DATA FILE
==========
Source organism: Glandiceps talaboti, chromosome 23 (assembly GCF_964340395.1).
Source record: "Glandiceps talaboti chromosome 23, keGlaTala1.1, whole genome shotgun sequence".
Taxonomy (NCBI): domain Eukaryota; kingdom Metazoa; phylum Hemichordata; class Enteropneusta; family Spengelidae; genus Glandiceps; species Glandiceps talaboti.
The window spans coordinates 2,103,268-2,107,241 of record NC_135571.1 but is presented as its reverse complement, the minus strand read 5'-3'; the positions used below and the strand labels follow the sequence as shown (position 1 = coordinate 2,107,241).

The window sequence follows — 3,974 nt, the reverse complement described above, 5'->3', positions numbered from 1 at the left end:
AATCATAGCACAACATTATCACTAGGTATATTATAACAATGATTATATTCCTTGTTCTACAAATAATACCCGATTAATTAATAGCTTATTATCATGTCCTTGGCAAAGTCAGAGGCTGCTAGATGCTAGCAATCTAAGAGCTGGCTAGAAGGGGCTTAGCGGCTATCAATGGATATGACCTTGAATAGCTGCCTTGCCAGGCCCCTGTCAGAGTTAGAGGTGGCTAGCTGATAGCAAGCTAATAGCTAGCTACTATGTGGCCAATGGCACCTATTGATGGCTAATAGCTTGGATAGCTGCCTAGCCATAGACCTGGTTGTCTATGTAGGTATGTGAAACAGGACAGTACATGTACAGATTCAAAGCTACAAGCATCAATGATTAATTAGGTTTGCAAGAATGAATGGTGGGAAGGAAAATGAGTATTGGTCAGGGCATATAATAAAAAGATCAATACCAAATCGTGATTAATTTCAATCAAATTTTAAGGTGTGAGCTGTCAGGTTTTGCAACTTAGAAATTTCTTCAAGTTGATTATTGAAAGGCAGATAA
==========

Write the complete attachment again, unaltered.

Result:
Source organism: Glandiceps talaboti, chromosome 23 (assembly GCF_964340395.1).
Source record: "Glandiceps talaboti chromosome 23, keGlaTala1.1, whole genome shotgun sequence".
Taxonomy (NCBI): domain Eukaryota; kingdom Metazoa; phylum Hemichordata; class Enteropneusta; family Spengelidae; genus Glandiceps; species Glandiceps talaboti.
The window spans coordinates 2,103,268-2,107,241 of record NC_135571.1 but is presented as its reverse complement, the minus strand read 5'-3'; the positions used below and the strand labels follow the sequence as shown (position 1 = coordinate 2,107,241).

The window sequence follows — 3,974 nt, the reverse complement described above, 5'->3', positions numbered from 1 at the left end:
AATCATAGCACAACATTATCACTAGGTATATTATAACAATGATTATATTCCTTGTTCTACAAATAATACCCGATTAATTAATAGCTTATTATCATGTCCTTGGCAAAGTCAGAGGCTGCTAGATGCTAGCAATCTAAGAGCTGGCTAGAAGGGGCTTAGCGGCTATCAATGGATATGACCTTGAATAGCTGCCTTGCCAGGCCCCTGTCAGAGTTAGAGGTGGCTAGCTGATAGCAAGCTAATAGCTAGCTACTATGTGGCCAATGGCACCTATTGATGGCTAATAGCTTGGATAGCTGCCTAGCCATAGACCTGGTTGTCTATGTAGGTATGTGAAACAGGACAGTACATGTACAGATTCAAAGCTACAAGCATCAATGATTAATTAGGTTTGCAAGAATGAATGGTGGGAAGGAAAATGAGTATTGGTCAGGGCATATAATAAAAAGATCAATACCAAATCGTGATTAATTTCAATCAAATTTTAAGGTGTGAGCTGTCAGGTTTTGCAACTTAGAAATTTCTTCAAGTTGATTATTGAAAGGCAGATAA